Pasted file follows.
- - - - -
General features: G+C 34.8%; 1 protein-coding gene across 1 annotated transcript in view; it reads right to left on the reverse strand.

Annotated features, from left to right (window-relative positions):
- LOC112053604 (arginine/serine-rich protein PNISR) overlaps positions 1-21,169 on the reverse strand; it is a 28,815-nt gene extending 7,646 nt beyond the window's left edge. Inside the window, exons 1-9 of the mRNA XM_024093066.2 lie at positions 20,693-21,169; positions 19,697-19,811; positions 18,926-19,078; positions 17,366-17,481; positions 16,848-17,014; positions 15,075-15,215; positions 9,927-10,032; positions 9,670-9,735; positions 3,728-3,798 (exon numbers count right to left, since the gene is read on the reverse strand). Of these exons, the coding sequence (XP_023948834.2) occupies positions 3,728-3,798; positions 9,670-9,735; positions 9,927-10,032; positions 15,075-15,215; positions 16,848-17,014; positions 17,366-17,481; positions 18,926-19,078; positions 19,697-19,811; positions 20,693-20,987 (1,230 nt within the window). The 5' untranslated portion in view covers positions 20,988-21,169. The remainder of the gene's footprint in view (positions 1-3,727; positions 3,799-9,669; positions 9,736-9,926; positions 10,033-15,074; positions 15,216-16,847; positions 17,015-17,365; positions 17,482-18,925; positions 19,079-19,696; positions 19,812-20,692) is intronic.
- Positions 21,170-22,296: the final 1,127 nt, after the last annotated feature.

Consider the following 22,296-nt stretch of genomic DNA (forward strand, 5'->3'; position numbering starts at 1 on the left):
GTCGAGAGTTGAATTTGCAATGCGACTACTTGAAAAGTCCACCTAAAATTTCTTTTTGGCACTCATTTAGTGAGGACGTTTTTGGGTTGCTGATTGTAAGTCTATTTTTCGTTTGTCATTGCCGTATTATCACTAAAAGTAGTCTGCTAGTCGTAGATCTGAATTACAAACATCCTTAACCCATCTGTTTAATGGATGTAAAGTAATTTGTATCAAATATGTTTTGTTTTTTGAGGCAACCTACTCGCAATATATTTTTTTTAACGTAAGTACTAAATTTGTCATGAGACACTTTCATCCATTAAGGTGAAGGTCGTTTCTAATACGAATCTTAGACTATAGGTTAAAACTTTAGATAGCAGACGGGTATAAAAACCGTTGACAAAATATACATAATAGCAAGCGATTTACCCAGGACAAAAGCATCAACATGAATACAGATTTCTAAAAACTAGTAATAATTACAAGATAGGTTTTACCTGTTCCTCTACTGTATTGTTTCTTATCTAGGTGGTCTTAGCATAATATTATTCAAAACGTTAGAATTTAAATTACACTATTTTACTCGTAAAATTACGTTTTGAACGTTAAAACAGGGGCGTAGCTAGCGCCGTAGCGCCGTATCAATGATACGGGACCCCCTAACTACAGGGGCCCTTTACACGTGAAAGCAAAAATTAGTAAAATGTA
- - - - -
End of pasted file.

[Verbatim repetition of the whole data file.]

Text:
General features: G+C 34.8%; 1 protein-coding gene across 1 annotated transcript in view; it reads right to left on the reverse strand.

Annotated features, from left to right (window-relative positions):
- LOC112053604 (arginine/serine-rich protein PNISR) overlaps positions 1-21,169 on the reverse strand; it is a 28,815-nt gene extending 7,646 nt beyond the window's left edge. Inside the window, exons 1-9 of the mRNA XM_024093066.2 lie at positions 20,693-21,169; positions 19,697-19,811; positions 18,926-19,078; positions 17,366-17,481; positions 16,848-17,014; positions 15,075-15,215; positions 9,927-10,032; positions 9,670-9,735; positions 3,728-3,798 (exon numbers count right to left, since the gene is read on the reverse strand). Of these exons, the coding sequence (XP_023948834.2) occupies positions 3,728-3,798; positions 9,670-9,735; positions 9,927-10,032; positions 15,075-15,215; positions 16,848-17,014; positions 17,366-17,481; positions 18,926-19,078; positions 19,697-19,811; positions 20,693-20,987 (1,230 nt within the window). The 5' untranslated portion in view covers positions 20,988-21,169. The remainder of the gene's footprint in view (positions 1-3,727; positions 3,799-9,669; positions 9,736-9,926; positions 10,033-15,074; positions 15,216-16,847; positions 17,015-17,365; positions 17,482-18,925; positions 19,079-19,696; positions 19,812-20,692) is intronic.
- Positions 21,170-22,296: the final 1,127 nt, after the last annotated feature.

Consider the following 22,296-nt stretch of genomic DNA (forward strand, 5'->3'; position numbering starts at 1 on the left):
GTCGAGAGTTGAATTTGCAATGCGACTACTTGAAAAGTCCACCTAAAATTTCTTTTTGGCACTCATTTAGTGAGGACGTTTTTGGGTTGCTGATTGTAAGTCTATTTTTCGTTTGTCATTGCCGTATTATCACTAAAAGTAGTCTGCTAGTCGTAGATCTGAATTACAAACATCCTTAACCCATCTGTTTAATGGATGTAAAGTAATTTGTATCAAATATGTTTTGTTTTTTGAGGCAACCTACTCGCAATATATTTTTTTTAACGTAAGTACTAAATTTGTCATGAGACACTTTCATCCATTAAGGTGAAGGTCGTTTCTAATACGAATCTTAGACTATAGGTTAAAACTTTAGATAGCAGACGGGTATAAAAACCGTTGACAAAATATACATAATAGCAAGCGATTTACCCAGGACAAAAGCATCAACATGAATACAGATTTCTAAAAACTAGTAATAATTACAAGATAGGTTTTACCTGTTCCTCTACTGTATTGTTTCTTATCTAGGTGGTCTTAGCATAATATTATTCAAAACGTTAGAATTTAAATTACACTATTTTACTCGTAAAATTACGTTTTGAACGTTAAAACAGGGGCGTAGCTAGCGCCGTAGCGCCGTATCAATGATACGGGACCCCCTAACTACAGGGGCCCTTTACACGTGAAAGCAAAAATTAGTAAAATGTA